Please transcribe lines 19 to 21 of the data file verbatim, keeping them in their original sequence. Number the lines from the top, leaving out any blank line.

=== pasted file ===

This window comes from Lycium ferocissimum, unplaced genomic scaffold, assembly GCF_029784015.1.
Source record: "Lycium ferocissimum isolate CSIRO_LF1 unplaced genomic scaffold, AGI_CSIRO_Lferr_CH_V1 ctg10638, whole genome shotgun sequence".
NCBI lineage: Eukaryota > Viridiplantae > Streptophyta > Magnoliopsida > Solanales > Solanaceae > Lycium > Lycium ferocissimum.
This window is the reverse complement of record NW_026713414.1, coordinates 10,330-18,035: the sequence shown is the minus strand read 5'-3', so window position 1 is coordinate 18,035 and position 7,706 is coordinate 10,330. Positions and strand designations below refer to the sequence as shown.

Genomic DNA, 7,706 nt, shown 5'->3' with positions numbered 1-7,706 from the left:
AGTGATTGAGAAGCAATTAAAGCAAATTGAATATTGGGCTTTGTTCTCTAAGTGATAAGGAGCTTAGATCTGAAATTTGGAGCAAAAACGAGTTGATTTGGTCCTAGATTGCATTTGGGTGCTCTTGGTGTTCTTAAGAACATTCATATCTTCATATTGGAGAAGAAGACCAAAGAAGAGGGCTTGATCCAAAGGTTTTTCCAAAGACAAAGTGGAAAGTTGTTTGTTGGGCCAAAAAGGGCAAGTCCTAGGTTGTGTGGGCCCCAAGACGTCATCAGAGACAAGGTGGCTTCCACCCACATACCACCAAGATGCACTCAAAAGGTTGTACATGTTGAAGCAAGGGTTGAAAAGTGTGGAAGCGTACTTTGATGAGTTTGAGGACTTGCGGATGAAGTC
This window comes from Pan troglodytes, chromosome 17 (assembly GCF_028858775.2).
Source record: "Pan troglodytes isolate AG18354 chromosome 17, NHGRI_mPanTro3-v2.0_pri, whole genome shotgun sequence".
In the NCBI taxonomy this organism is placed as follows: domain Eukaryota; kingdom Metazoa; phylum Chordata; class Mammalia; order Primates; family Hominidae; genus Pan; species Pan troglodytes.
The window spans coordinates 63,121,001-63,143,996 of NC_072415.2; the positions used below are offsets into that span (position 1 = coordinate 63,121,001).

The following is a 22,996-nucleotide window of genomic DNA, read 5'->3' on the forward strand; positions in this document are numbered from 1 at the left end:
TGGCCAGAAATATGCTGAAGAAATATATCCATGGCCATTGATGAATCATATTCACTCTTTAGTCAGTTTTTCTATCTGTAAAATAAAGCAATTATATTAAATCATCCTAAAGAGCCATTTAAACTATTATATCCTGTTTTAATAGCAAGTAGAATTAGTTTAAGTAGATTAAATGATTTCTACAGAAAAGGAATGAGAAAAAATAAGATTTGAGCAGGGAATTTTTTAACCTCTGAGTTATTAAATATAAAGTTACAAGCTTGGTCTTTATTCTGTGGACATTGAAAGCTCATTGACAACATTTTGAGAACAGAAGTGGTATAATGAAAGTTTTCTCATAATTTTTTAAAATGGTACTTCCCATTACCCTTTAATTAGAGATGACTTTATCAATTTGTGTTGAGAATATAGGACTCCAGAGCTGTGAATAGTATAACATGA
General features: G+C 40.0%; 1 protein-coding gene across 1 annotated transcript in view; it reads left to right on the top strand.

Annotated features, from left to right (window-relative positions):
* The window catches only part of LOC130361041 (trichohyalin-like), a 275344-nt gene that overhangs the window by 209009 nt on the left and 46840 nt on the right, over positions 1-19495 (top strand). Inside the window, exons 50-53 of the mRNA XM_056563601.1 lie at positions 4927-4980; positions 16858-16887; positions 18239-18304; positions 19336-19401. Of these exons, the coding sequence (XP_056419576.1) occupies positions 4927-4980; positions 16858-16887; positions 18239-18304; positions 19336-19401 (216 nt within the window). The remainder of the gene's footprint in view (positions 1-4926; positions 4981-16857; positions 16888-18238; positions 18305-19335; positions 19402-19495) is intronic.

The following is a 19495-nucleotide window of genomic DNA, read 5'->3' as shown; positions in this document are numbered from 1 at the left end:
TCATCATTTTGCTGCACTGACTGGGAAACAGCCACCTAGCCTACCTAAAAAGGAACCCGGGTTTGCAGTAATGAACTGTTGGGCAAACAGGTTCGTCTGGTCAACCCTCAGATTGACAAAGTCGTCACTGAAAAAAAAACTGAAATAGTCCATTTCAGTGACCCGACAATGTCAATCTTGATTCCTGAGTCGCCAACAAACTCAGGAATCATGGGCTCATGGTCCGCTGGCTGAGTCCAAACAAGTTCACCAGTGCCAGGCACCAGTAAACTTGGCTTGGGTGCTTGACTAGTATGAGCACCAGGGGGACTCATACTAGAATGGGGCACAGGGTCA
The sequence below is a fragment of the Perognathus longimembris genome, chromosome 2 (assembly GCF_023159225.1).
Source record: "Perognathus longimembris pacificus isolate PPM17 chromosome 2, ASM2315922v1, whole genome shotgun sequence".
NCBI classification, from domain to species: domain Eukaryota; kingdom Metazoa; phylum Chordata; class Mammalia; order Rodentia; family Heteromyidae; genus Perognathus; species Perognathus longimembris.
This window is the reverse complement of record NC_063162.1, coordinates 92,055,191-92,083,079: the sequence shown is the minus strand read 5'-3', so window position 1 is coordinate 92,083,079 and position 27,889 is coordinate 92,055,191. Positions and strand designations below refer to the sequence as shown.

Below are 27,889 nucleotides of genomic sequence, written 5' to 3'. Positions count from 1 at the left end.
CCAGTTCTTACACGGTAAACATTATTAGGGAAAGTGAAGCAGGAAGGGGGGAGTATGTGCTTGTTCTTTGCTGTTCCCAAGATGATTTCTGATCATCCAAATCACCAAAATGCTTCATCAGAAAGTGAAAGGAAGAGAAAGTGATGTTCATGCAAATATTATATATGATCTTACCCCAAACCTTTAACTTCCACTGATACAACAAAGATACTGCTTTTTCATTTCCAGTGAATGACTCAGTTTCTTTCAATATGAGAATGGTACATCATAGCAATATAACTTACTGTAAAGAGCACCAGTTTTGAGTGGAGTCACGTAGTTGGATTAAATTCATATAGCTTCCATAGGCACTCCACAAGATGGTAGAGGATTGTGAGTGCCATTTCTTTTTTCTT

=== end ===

Source record: "Perognathus longimembris pacificus isolate PPM17 chromosome 2, ASM2315922v1, whole genome shotgun sequence".
NCBI classification, from domain to species: domain Eukaryota; kingdom Metazoa; phylum Chordata; class Mammalia; order Rodentia; family Heteromyidae; genus Perognathus; species Perognathus longimembris.
This window is the reverse complement of record NC_063162.1, coordinates 92,055,191-92,083,079: the sequence shown is the minus strand read 5'-3', so window position 1 is coordinate 92,083,079 and position 27,889 is coordinate 92,055,191. Positions and strand designations below refer to the sequence as shown.